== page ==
Well, Stuart Lake certainly did. Of course, parts of his book were mythical. There were some debunkers of the Earp legend that made a name for themselves—Frank Waters comes to mind. His work has been pretty much discredited. Earp biographer Lee Silva is a good writer and researcher. Karen Tanner did a great job on Doc Holliday, her relative. Ben Traywick—hell, with what he’s done for Tombstone, they ought to rename the town after him. Recent published efforts have been more or less reinventing the wheel.
Do you have plans to publish more about Earp?
Yes. a publisher is pushing me to reissue two of my Earp books, with new chapters added. I Married Wyatt Earp, Josie’s memoirs that I edited, is scheduled to be reprinted with chapters that were excluded from the original publication. Wyatt Earp’s Tombstone Vendetta is being considered as well. That book has become rare and has been out of print for some time.
What do you consider your key accomplishments in the Earp research field?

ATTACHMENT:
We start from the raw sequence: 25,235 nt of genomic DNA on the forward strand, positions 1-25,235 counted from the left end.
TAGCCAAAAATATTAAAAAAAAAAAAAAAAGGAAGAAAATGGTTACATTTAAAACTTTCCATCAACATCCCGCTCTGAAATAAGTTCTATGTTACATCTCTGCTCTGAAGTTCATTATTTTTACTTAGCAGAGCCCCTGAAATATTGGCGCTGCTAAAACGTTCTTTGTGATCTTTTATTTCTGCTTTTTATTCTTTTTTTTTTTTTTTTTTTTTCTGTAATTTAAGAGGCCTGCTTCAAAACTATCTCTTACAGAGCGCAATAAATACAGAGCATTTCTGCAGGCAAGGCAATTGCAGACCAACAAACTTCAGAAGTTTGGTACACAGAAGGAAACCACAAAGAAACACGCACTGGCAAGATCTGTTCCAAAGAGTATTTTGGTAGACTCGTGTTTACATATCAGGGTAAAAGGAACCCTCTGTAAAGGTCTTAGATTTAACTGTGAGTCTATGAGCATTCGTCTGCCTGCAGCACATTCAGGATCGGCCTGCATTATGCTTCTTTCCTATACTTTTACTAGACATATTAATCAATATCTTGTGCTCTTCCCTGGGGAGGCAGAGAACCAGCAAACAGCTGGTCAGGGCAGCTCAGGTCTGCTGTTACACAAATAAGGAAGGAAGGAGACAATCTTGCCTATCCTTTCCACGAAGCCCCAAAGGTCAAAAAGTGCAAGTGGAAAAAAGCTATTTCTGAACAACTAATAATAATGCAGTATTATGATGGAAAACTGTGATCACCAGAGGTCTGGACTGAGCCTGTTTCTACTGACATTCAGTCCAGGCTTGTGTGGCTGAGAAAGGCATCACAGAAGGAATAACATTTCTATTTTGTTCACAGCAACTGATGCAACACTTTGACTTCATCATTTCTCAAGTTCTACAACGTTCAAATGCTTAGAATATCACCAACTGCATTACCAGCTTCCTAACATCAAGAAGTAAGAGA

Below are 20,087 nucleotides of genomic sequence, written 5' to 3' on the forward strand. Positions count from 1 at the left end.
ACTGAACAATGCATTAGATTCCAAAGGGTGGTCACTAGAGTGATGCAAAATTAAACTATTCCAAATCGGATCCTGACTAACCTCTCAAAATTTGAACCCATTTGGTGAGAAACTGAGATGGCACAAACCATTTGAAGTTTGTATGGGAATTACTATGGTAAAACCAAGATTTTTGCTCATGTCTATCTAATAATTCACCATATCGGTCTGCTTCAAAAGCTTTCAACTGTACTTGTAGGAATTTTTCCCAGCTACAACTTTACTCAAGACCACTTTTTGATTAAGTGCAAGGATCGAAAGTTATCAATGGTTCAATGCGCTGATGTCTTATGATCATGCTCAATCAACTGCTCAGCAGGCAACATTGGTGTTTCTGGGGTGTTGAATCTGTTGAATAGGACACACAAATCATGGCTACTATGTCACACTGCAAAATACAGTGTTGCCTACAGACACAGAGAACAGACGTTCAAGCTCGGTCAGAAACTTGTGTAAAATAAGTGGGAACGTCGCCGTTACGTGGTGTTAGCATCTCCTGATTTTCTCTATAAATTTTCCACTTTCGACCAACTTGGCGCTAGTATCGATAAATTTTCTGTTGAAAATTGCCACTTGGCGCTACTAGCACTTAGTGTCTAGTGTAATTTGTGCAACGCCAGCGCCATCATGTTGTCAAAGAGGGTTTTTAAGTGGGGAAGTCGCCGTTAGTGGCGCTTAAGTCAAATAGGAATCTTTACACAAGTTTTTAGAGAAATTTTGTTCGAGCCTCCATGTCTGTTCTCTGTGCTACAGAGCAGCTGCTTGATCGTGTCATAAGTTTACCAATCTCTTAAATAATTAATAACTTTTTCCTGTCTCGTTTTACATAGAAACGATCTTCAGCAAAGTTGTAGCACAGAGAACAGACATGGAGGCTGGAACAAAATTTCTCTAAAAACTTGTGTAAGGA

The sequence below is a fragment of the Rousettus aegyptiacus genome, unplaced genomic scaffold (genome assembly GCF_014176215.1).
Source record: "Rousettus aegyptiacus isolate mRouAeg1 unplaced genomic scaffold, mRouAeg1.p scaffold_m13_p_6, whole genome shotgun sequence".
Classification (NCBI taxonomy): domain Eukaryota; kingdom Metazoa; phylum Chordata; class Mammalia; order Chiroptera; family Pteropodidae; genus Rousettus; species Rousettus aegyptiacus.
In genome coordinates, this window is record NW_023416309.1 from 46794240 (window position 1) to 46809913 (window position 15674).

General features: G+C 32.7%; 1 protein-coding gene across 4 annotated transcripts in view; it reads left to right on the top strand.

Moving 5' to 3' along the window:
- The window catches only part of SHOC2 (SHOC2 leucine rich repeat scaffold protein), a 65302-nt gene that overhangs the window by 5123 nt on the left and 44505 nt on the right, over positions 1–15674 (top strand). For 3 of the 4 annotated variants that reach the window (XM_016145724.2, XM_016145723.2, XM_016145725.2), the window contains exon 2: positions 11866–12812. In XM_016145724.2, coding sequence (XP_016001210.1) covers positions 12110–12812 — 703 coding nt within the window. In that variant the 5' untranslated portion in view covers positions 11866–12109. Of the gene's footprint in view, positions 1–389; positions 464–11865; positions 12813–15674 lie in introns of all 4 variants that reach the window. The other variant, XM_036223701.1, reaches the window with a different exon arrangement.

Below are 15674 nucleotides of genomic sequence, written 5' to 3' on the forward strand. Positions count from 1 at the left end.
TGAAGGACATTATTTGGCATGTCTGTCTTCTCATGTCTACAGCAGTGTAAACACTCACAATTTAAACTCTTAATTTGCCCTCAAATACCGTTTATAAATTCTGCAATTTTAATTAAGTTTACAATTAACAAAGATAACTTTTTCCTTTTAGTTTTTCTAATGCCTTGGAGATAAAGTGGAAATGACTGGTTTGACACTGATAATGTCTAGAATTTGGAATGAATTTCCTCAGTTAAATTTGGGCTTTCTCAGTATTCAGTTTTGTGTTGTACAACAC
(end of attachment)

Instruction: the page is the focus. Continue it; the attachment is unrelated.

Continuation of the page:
I delivered on my promise to his relatives: to set the record straight on Wyatt, what he did and who he was. Along the way, which has been over 40 years, I turned into a pretty damn good writer. I just finished a book that I have been working on for years. Where the Heart Was will soon be published. It’s not an Earp book, but it is probably my best work.
Do you regret the years of controversy?
Oh boy, that’s a loaded one. Well, let’s see.…I sometimes feel I would have been better off if I had never heard of Wyatt Earp. It kind of grew into this consuming cocoon through the years. Many of his relatives, as well as myself, have acknowledged the existence of a curse upon those who brought his story to light. Looking back, I know how Wyatt must have felt about the unwanted attention he got. But I’m stuck with it, just like Wyatt was.
I wish I had not shared my research with others in the early years. Their pirating only muddied the waters.
Critics have called you gruff and confrontational. Have you mellowed any?
That sounds suspiciously like a “When did you stop beating your wife?” question. Actually, I have always considered myself a pussycat. ww